TALLAHASSEE — A Miami lawyer is challenging the residency of George Sheldon, a Democratic candidate for attorney general, saying he’s ineligible to hold office.
Jessica A. Elliott filed her complaint Thursday in Leon County circuit court, online dockets show.
In that filing, Elliott says she’s challenging Sheldon’s residency because he did not live in Florida for the entire seven years before election, as required by the state constitution.
She’s suing now, her complaint says, “to ensure that the Democratic Party’s nominee for Attorney General is constitutionally eligible to assume office and is not subject to a successful post-election contest based on ineligibility.”
Sheldon said he hadn’t received a copy of the suit and could not comment. He added, however, that he would welcome a court’s determination of his qualifications.
The Florida Constitution says that “when elected, the governor, lieutenant governor and each cabinet member must … (have) resided in the state for the preceding seven years.”
Sheldon lived in Washington, D.C., from 2011-13 while working as acting assistant secretary of the U.S. Department of Health and Human Services.
Moreover, during that time he didn’t complete the required continuing legal education requirements required by The Florida Bar.
As a result, his law license was temporarily inactivated.
But the constitution also says the attorney general “must have been a member of the bar of Florida for the preceding five years.”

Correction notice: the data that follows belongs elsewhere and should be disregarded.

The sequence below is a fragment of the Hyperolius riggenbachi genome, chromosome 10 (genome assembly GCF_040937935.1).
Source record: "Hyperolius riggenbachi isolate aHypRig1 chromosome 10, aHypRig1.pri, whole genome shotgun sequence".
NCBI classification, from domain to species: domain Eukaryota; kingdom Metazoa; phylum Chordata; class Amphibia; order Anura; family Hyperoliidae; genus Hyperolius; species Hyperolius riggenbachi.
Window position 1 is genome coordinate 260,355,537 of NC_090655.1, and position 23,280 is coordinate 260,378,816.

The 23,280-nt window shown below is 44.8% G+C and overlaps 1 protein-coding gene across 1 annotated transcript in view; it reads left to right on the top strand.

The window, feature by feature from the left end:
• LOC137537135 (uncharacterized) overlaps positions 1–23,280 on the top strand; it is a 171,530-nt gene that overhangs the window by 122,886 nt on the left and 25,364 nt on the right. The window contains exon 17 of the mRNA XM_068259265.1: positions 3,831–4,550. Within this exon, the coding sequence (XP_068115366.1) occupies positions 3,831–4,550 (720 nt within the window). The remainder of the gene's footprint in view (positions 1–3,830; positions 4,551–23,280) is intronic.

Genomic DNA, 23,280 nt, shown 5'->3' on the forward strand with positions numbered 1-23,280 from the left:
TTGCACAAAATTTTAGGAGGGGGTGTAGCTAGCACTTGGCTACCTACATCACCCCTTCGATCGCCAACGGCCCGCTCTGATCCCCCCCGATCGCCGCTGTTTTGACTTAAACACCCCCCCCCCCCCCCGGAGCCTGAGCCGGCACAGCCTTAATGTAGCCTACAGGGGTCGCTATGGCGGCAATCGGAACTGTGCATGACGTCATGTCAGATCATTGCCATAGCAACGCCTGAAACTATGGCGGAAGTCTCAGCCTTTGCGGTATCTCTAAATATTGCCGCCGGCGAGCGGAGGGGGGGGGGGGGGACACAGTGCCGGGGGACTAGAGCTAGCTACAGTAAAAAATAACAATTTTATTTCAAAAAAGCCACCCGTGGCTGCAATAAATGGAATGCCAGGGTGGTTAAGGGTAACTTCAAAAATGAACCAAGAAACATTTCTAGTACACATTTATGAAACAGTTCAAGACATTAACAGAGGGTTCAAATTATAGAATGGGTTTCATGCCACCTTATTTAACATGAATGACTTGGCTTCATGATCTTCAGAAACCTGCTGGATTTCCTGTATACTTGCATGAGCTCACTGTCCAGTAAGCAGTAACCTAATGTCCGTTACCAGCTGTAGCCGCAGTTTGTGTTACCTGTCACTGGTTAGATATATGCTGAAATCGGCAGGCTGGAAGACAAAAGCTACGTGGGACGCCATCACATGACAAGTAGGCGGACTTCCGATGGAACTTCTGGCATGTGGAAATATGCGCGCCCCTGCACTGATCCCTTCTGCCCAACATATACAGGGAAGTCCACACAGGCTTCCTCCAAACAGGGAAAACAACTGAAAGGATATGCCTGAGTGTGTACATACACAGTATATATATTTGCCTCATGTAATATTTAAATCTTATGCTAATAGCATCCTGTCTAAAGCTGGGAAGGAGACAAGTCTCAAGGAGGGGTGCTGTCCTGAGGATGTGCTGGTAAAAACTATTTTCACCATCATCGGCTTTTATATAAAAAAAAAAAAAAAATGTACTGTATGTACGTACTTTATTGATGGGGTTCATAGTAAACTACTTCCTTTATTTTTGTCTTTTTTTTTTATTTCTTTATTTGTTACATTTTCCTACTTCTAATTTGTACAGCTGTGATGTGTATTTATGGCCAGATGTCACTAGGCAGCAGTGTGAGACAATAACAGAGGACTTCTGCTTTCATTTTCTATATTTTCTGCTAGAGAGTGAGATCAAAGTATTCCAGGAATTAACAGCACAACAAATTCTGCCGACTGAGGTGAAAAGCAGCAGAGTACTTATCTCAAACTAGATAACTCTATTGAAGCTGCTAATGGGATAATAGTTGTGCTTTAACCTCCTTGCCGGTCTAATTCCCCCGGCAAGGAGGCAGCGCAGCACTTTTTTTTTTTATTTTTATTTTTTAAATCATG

Sheldon later asked for and received an exemption from the continuing legal education requirement because he was out of state.
Sheldon has said he never intended to give up his Florida residency. He didn’t change his Florida voter registration, driver’s license or homestead exemption while in D.C.
Elliott, who declined to comment Friday through a spokesman, said in her complaint that Sheldon can’t have it both ways: His continuing legal education exemption “is available only to a ‘non-resident’ member of the Florida Bar.”
Tallahassee attorney Bill Wohlsifer, the Libertarian candidate for attorney general, said he too had been considering a challenge of Sheldon’s residency.
“I really think Mr. Sheldon has a problem” defending his residency, he said. “Nothing personal. He’s been a great public servant.”
Sheldon, 67, grew up in Plant City. He formerly served as head of the state Department of Children and Families and was a deputy attorney general under Democrat Bob Butterworth.